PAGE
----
Two years ago, city residents and students came together to mourn the loss of one of their own, who was hit by a car while walking along Route 130.
Antwan Timbers Jr. was 17 when he was hit walking home with a friend shortly after midnight in May 2016 along the highway, which has repeatedly been named the state’s most dangerous road for pedestrians due to its high death toll. Timbers’ death was one of a state-high 50 traffic fatalities in Burlington County that year.
His classmates decided that something needed to be done in his honor, so they decided to work with then-state Sen. Diane Allen, R-7th of Edgewater Park, to create a package of bills to make the roadway safer.
After two years of work, legislation to reduce the speed on the roadway was adopted by the Assembly on Monday, after it was adopted by the Senate in April. The bill will become law if signed by Gov. Phil Murphy.
Assemblywoman Carol Murphy, D-7th of Mount Laurel, said during the voting session in the Assembly on Monday that she was sponsoring the bill “in memory of Antwan Timbers” and on behalf of Principal Jim Flynn and the students of Burlington City High School. The measure passed 74-0, with three abstentions.
“In the wake of this tragic incident, this bill is a commonsense measure to protect pedestrians and students who regularly cross Route 130 to utilize everyday amenities,” Murphy said. “I applaud the efforts of Antwan’s former classmates and the Burlington City High School administration for championing this legislation and enacting positive change in our community.”
The bill reduces the speed limit to 25 mph on the highway near Burlington City High School, located between High Street and Jacksonville Road on Route 130 North, and Wilbur Watts Intermediate School between Wood and High streets on Route 130 South. Currently, the speed limit is 40 mph in that area, except when it’s 25 mph during peak hours when students are going to or leaving the schools.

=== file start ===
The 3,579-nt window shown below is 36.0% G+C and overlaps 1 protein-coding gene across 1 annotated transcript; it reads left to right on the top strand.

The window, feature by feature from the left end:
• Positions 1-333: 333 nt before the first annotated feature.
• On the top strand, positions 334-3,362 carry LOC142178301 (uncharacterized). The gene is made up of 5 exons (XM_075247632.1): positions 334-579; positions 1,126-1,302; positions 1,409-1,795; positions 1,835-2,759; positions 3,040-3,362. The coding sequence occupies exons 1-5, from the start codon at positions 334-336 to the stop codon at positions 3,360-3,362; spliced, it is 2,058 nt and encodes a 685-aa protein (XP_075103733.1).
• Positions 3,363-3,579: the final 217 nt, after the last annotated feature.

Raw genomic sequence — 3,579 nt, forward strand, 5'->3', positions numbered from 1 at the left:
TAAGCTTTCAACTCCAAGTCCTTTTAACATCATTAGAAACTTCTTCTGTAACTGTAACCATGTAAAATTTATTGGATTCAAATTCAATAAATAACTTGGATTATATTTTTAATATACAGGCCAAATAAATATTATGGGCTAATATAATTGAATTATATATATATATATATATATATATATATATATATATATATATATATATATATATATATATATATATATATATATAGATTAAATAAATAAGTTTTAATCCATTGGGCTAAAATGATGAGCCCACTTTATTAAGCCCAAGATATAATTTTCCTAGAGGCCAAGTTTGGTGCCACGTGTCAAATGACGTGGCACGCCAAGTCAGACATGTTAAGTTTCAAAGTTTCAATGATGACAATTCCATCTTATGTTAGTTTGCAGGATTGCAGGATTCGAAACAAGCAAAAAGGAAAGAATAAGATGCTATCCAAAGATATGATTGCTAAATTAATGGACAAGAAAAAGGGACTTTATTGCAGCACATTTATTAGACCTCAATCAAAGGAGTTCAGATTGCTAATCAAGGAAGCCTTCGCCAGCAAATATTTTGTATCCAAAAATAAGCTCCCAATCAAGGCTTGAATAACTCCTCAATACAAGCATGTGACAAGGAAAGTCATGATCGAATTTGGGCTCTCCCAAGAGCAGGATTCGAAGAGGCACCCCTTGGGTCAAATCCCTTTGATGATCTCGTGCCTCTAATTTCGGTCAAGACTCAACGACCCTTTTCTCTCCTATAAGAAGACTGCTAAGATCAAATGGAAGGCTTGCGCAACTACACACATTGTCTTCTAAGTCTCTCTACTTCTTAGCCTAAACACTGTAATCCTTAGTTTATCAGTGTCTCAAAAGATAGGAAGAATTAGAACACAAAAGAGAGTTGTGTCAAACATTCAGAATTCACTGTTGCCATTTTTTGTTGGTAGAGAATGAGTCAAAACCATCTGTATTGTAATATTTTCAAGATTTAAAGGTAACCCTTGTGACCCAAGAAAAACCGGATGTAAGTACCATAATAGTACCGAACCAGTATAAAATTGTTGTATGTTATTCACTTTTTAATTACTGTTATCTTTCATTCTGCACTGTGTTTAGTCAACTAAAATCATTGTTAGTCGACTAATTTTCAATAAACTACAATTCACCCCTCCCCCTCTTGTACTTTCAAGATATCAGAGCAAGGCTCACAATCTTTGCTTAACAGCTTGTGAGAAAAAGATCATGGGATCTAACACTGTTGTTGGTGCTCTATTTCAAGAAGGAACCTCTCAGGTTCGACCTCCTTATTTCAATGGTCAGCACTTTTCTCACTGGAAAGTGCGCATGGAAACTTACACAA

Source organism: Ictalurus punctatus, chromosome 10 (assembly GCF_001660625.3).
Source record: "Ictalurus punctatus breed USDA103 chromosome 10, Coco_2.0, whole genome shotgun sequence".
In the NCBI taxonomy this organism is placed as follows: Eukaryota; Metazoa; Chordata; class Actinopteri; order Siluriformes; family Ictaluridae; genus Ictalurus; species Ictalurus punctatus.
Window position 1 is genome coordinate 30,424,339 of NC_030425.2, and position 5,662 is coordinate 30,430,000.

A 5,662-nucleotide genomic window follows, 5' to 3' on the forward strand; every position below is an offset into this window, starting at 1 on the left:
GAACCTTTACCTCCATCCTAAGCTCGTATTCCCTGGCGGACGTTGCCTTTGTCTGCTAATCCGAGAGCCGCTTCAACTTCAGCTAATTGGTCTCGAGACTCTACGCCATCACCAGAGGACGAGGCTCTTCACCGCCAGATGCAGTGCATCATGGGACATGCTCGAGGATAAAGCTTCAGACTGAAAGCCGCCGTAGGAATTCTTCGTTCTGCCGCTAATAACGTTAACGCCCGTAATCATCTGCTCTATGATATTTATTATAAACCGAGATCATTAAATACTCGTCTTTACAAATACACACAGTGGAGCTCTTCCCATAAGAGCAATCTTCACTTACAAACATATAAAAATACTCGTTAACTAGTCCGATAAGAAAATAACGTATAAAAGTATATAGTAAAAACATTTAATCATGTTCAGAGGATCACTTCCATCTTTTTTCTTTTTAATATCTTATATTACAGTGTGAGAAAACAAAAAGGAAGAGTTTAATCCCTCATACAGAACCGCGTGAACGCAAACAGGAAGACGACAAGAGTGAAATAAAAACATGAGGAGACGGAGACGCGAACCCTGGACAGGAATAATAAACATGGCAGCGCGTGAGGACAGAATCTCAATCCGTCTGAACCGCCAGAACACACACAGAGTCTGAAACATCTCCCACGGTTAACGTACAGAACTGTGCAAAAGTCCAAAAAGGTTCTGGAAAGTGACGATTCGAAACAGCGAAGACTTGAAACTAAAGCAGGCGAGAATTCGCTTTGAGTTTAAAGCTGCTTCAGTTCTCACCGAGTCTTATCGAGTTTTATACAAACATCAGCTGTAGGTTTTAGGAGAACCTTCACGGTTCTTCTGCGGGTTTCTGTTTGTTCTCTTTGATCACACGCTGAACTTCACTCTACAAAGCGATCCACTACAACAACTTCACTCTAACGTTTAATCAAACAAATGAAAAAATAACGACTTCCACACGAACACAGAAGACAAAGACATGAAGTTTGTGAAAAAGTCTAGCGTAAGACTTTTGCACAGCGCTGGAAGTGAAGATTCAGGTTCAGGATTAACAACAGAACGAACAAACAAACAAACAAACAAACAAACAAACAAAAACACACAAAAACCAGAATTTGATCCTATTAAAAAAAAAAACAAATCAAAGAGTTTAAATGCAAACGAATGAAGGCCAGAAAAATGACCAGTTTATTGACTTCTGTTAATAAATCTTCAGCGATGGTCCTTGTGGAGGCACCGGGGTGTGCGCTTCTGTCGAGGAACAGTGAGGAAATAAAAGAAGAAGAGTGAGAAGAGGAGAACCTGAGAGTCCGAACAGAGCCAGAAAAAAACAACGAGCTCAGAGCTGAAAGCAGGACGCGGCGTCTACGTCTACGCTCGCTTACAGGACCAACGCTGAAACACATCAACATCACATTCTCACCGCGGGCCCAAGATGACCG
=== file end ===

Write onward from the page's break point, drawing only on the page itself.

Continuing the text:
Along with lowering the speed limit on that section of Route 130, the bill reduces the area leading up to the school zone to 35 mph. It also triples the fine for speeding in the designated area. Fines are dependent on many miles over the limit a motorist is driving.
“No student should feel like his or her life in danger while walking to and from school during the week or going to the convenience store on the weekend, but that’s the reality for many Burlington students,” said Assemblyman Herb Conaway, D-7th of Delran, a co-sponsor of the bill. “In honor of Antwan and all those who have tragically lost their lives on Route 130, this legislation would make this portion of Route 130 safer for pedestrians.”
Besides the schools, the section of the roadway also contains commercial properties, such as a convenience store, two fast food restaurants, two pizzerias, a pharmacy and an ice cream parlor that students and residents visit. By reducing the speed throughout the entire section, lawmakers said it would make visiting those establishments a bit easier for pedestrians.
“This section of Route 130 is an active business section frequented by students going about their daily routine,” said Assemblyman Daniel Benson, D-14th of Hamilton, a co-sponsor of the bill. “Reducing the speed limit will caution drivers to be vigilant and to slow down whether school is in session or not.”